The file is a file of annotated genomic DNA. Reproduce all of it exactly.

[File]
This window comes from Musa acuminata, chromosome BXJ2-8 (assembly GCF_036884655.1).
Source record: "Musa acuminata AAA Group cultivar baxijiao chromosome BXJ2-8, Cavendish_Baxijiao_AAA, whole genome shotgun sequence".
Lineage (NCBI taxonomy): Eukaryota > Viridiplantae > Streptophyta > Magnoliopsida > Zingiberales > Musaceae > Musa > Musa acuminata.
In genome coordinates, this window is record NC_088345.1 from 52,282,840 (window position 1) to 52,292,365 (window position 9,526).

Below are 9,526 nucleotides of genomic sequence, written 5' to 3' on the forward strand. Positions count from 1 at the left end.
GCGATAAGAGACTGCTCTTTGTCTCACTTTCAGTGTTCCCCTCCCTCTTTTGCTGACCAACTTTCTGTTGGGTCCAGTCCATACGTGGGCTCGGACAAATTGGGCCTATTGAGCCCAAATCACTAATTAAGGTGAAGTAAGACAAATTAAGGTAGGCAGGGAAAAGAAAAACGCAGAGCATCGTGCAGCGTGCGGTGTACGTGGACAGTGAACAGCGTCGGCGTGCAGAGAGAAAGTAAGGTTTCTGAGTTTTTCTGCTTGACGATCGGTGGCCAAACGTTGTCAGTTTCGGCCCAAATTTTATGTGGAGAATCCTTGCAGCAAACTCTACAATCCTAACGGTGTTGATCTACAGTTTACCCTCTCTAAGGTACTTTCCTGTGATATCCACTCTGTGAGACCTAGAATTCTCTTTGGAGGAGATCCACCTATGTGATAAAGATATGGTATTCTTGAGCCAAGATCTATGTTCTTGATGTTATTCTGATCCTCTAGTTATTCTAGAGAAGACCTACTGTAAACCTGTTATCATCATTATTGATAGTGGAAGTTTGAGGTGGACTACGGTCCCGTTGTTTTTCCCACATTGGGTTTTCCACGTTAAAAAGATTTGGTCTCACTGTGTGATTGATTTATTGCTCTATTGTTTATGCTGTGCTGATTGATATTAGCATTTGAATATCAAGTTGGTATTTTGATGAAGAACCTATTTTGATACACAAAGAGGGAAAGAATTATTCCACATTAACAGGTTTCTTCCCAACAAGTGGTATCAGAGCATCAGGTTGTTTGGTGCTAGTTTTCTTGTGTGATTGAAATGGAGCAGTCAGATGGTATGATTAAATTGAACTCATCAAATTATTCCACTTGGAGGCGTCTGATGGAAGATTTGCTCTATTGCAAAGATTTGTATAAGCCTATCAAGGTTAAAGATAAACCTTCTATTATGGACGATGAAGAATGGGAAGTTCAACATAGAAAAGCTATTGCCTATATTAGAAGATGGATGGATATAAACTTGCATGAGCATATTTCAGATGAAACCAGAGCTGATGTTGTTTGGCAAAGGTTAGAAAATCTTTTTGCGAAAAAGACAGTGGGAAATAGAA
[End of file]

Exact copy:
This window comes from Musa acuminata, chromosome BXJ2-8 (assembly GCF_036884655.1).
Source record: "Musa acuminata AAA Group cultivar baxijiao chromosome BXJ2-8, Cavendish_Baxijiao_AAA, whole genome shotgun sequence".
Lineage (NCBI taxonomy): Eukaryota > Viridiplantae > Streptophyta > Magnoliopsida > Zingiberales > Musaceae > Musa > Musa acuminata.
In genome coordinates, this window is record NC_088345.1 from 52,282,840 (window position 1) to 52,292,365 (window position 9,526).

Below are 9,526 nucleotides of genomic sequence, written 5' to 3' on the forward strand. Positions count from 1 at the left end.
GCGATAAGAGACTGCTCTTTGTCTCACTTTCAGTGTTCCCCTCCCTCTTTTGCTGACCAACTTTCTGTTGGGTCCAGTCCATACGTGGGCTCGGACAAATTGGGCCTATTGAGCCCAAATCACTAATTAAGGTGAAGTAAGACAAATTAAGGTAGGCAGGGAAAAGAAAAACGCAGAGCATCGTGCAGCGTGCGGTGTACGTGGACAGTGAACAGCGTCGGCGTGCAGAGAGAAAGTAAGGTTTCTGAGTTTTTCTGCTTGACGATCGGTGGCCAAACGTTGTCAGTTTCGGCCCAAATTTTATGTGGAGAATCCTTGCAGCAAACTCTACAATCCTAACGGTGTTGATCTACAGTTTACCCTCTCTAAGGTACTTTCCTGTGATATCCACTCTGTGAGACCTAGAATTCTCTTTGGAGGAGATCCACCTATGTGATAAAGATATGGTATTCTTGAGCCAAGATCTATGTTCTTGATGTTATTCTGATCCTCTAGTTATTCTAGAGAAGACCTACTGTAAACCTGTTATCATCATTATTGATAGTGGAAGTTTGAGGTGGACTACGGTCCCGTTGTTTTTCCCACATTGGGTTTTCCACGTTAAAAAGATTTGGTCTCACTGTGTGATTGATTTATTGCTCTATTGTTTATGCTGTGCTGATTGATATTAGCATTTGAATATCAAGTTGGTATTTTGATGAAGAACCTATTTTGATACACAAAGAGGGAAAGAATTATTCCACATTAACAGGTTTCTTCCCAACAAGTGGTATCAGAGCATCAGGTTGTTTGGTGCTAGTTTTCTTGTGTGATTGAAATGGAGCAGTCAGATGGTATGATTAAATTGAACTCATCAAATTATTCCACTTGGAGGCGTCTGATGGAAGATTTGCTCTATTGCAAAGATTTGTATAAGCCTATCAAGGTTAAAGATAAACCTTCTATTATGGACGATGAAGAATGGGAAGTTCAACATAGAAAAGCTATTGCCTATATTAGAAGATGGATGGATATAAACTTGCATGAGCATATTTCAGATGAAACCAGAGCTGATGTTGTTTGGCAAAGGTTAGAAAATCTTTTTGCGAAAAAGACAGTGGGAAATAGAA